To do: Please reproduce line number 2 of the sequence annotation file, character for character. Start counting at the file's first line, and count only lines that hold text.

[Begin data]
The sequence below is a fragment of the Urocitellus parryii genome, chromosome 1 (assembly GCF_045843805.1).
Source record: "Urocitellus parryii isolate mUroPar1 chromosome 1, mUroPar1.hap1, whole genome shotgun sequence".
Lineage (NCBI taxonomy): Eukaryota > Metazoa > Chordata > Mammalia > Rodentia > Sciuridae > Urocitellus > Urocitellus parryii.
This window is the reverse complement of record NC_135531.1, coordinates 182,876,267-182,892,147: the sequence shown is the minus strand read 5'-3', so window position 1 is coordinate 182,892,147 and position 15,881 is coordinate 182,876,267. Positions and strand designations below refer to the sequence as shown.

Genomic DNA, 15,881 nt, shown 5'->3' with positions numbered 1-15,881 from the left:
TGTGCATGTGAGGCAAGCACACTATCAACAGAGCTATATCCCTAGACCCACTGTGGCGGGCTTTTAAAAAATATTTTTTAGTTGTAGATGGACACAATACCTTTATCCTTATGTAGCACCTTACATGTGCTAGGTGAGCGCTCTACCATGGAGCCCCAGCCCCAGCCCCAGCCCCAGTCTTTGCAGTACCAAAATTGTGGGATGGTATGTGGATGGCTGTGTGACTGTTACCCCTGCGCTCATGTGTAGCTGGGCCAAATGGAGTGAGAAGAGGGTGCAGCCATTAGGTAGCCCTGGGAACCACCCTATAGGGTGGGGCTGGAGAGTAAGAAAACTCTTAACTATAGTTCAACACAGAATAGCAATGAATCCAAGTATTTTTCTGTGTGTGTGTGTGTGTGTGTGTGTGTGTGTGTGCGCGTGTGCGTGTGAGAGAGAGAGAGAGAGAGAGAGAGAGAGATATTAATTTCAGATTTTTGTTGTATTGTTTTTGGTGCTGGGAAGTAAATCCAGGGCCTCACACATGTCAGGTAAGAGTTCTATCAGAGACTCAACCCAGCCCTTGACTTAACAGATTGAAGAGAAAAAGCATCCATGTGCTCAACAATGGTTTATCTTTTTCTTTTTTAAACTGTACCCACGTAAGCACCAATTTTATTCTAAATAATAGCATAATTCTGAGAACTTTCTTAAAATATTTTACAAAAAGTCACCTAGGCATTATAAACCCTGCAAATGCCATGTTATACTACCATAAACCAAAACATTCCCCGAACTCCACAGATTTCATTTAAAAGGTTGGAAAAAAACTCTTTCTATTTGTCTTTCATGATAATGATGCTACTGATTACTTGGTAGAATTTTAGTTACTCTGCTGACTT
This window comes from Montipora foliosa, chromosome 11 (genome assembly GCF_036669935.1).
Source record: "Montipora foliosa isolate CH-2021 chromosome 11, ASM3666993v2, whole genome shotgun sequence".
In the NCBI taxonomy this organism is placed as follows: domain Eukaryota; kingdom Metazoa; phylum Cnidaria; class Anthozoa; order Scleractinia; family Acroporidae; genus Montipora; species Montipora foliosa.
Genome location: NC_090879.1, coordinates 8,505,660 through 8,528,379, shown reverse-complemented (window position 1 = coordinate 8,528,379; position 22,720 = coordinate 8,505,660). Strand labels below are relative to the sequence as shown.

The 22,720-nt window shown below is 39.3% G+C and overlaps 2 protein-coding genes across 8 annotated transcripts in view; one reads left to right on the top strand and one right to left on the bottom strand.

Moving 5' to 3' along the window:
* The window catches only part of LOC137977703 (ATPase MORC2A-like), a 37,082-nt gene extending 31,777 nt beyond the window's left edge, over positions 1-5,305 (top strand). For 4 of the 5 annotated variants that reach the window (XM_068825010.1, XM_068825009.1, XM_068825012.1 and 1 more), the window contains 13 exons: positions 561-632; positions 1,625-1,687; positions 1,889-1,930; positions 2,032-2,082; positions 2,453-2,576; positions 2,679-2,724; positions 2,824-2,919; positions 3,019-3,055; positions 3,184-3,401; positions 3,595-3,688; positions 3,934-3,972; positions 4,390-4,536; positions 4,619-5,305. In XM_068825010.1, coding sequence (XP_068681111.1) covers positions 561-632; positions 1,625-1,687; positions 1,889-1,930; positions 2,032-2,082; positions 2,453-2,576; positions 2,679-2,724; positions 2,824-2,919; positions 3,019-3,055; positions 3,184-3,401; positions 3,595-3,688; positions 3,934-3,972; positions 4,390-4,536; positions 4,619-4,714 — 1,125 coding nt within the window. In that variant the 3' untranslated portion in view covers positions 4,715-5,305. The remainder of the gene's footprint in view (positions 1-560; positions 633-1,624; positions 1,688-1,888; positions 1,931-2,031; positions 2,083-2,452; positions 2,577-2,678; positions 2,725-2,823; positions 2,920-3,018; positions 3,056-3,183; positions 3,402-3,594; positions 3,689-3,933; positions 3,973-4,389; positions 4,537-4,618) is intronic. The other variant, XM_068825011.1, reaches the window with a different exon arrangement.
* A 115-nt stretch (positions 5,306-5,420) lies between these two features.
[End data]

Source record: "Urocitellus parryii isolate mUroPar1 chromosome 1, mUroPar1.hap1, whole genome shotgun sequence".